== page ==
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The California Latino Council of the Deaf and Hard of Hearing (CLC) was incorporated in 1996 and became the first statewide nonprofit organization to serve the Deaf Latino community. The organization was founded by Mark Apodaca, who was also the Vice President of the National Hispanic Council of the Deaf and Hard of Hearing (NHC) during the same period.


During the last NHC conference at Boston, Massachusetts, in November of 1994, Mark Apodaca and Marta Ordaz met to discuss the possibility of forming a statewide Deaf Latino organization to better serve the community. In addition, it was believed that CLC could better support NHC by focusing on state issues while NHC would focus on national issues.


The members of the board during CLC’s earliest days were:


President: Mark Apodaca

Vice President, Northern California: Marta Ordaz

Vice President, Southern California: Mark Quinones

Secretary: Lorraine Flores

Treasurer: Armando Farruya III

Board Members-at-Large: Ramy Bustamente lll; Leticia Ruiz (Dominquez); Rose Madera de Farruya; Tomas Garcia, Jr.; Sylvia Garcia; David Gomez; Elena Gomez; F.R. Gomez; and Connie Martinez-Wild.


The mission of CLC was:


“To promote leadership, advocacy, education, and to address the needs of

the Deaf and Hard of Hearing Latino Community.”


During the course of its operation, people contacted CLC for information, referrals, and support and such services were provided. All members of the board were volunteers and it was very challenging to keep the organization active especially when it came to serving the community within the third largest state in the nation. The board met quarterly in cities where a large Latino population resided.


In 2001, CLC had its first statewide conference in Los Angeles for the Spanish-speaking parents of deaf and hard of hearing children. The conference provided workshops on various topics and resources. The keynote speaker was Lupita Ontiveros who was the mother of two deaf sons. During her speech, she told the parents to get over the grief and start to think about the needs of the deaf children first.


In 1999, Mark Apodaca accepted a position with Communication Service for the Deaf (CSD) and relocated to Georgia. He agreed to remain President until after the 2001 conference. After the conference, Marta Ordaz became the acting president, registered agent and contact point of CLC. Later, the organization decided to become inactive but Ms. Ordaz continued to file reports with the state of California and the IRS to keep the organization’s status active with hopes that someday in the near future another group would become interested in CLC and active its operations again.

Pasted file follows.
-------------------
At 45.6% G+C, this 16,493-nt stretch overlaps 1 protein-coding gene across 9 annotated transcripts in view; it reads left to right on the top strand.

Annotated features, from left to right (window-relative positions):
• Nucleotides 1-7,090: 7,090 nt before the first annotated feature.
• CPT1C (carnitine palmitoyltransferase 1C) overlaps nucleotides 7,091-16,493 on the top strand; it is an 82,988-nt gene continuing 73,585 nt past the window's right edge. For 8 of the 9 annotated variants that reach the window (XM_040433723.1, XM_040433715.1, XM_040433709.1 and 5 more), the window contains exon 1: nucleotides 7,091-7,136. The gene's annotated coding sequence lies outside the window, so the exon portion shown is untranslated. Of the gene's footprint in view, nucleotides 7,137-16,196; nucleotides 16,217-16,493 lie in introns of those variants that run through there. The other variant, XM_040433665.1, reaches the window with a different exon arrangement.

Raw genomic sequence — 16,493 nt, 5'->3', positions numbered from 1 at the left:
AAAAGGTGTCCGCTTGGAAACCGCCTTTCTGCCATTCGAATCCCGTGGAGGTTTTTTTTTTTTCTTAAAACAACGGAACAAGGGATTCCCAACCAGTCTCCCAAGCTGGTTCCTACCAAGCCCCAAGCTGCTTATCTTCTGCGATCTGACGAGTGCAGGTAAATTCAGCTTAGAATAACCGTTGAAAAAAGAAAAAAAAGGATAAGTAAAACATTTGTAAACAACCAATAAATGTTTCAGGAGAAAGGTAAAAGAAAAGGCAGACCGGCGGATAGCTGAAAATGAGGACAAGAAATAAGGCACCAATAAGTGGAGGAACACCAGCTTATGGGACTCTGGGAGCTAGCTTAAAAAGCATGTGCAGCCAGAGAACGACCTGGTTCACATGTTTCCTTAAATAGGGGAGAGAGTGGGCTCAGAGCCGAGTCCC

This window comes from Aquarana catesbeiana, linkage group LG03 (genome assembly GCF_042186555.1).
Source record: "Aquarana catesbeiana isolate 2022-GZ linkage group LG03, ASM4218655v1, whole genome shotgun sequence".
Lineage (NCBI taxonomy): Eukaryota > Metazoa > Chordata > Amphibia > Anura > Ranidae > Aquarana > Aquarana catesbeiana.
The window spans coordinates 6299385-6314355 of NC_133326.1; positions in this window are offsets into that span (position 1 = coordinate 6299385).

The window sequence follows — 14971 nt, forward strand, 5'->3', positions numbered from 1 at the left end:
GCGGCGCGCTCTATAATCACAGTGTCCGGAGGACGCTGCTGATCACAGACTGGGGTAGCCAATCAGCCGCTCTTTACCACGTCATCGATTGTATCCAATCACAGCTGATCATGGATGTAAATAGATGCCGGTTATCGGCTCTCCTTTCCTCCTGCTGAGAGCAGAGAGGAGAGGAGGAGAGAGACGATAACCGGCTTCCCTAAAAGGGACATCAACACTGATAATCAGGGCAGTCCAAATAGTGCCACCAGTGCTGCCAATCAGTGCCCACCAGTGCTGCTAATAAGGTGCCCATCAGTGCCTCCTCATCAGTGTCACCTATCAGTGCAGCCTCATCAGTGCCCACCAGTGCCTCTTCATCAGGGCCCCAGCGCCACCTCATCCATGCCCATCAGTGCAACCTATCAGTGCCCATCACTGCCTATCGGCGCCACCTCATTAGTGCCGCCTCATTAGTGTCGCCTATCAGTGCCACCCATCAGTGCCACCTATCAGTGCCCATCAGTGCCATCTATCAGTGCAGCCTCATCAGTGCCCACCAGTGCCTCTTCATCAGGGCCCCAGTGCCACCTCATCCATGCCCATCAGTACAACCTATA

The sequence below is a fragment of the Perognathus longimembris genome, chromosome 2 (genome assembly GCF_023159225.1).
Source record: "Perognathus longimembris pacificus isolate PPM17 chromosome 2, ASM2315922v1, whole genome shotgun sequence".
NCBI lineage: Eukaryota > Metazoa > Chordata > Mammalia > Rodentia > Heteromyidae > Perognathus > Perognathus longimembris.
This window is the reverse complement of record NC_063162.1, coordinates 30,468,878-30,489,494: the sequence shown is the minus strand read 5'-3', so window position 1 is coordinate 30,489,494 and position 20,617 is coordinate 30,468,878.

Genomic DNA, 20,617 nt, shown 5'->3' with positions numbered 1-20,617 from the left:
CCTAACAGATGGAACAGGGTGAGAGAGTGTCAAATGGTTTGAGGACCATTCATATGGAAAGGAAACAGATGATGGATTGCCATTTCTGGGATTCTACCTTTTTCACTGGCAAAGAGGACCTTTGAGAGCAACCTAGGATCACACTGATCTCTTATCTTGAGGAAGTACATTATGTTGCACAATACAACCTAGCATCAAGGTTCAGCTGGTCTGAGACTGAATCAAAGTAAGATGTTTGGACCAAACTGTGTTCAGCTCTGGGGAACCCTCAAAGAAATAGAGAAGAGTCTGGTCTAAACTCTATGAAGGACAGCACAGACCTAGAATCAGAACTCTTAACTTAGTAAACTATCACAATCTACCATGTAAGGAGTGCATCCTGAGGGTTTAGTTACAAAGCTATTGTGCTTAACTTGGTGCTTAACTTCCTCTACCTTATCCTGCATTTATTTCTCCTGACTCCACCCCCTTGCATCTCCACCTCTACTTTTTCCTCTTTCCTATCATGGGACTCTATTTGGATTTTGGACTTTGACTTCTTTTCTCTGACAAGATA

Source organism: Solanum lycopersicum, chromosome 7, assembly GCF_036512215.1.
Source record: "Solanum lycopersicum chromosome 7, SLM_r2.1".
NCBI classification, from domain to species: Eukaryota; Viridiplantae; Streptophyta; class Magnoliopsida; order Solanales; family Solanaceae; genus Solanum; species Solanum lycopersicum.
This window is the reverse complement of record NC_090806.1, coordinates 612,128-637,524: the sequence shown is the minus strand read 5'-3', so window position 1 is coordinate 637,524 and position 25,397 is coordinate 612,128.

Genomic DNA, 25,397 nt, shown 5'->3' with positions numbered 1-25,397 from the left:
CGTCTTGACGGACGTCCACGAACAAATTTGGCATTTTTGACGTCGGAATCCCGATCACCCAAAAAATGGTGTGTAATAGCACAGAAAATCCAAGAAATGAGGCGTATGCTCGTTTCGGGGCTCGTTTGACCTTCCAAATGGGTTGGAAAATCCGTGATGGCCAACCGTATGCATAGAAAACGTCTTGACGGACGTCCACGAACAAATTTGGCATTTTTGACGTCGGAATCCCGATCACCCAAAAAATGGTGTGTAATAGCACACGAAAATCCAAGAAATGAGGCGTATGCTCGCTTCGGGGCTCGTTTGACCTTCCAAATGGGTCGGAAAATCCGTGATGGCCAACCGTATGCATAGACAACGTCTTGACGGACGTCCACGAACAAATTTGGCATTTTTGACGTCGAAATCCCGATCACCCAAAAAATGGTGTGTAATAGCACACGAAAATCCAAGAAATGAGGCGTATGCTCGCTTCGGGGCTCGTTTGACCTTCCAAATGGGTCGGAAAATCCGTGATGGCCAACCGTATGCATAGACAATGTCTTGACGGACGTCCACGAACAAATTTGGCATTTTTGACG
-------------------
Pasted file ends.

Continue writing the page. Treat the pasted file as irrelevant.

[Image description: Vintage photo of CLC with all of its members lined up. The background is a white wall.]

In 2016, a new group of Deaf Latinx community members showed interest, assumed responsibility of the organization, and renamed it the California Manos del Corazón. The location of the retreat in which the newly named organization met was in Paso Robles, California.


The new members of the board for California Manos del Corazón were Roberto Cabrera; Janette Duran; Joel Garcia; Susan Gonzalez; Roberto Sandoval; and Jennifer Spensieri. California Manos del Corazón (CMC) revamped the organization's ​mission and passion statements which recognizes and celebrates Latinx Deaf, DeafBlind, DeafDisabled, Hard of Hearing & Late-Deafened (DDBDDHHLD) communities in the state of California​.


California Manos del Corazón was grateful and fortunate for the opportunity to host the 5th Biennial Council de Manos National Conference on October 26-28, 2017! Breaking Barriers was the conference theme. The location of the conference was in Marina del Rey, California. There was no better way to honor Latinx DDBDDHHLD communities than by breaking down the social, political and economic barriers that have created such alarming inequalities for them. They reached a large number of registered applicants (over 400!), sponsorships, vendors and workshop proposals!

[Image description: (From left to right) The board members Roberto Sandoval, Susan González, Joel Garcia, Jennifer Spensieri, Roberto Cabrera, and Janette Duran smiling for the camera in black tops. The background is a house as trees and a fence.]

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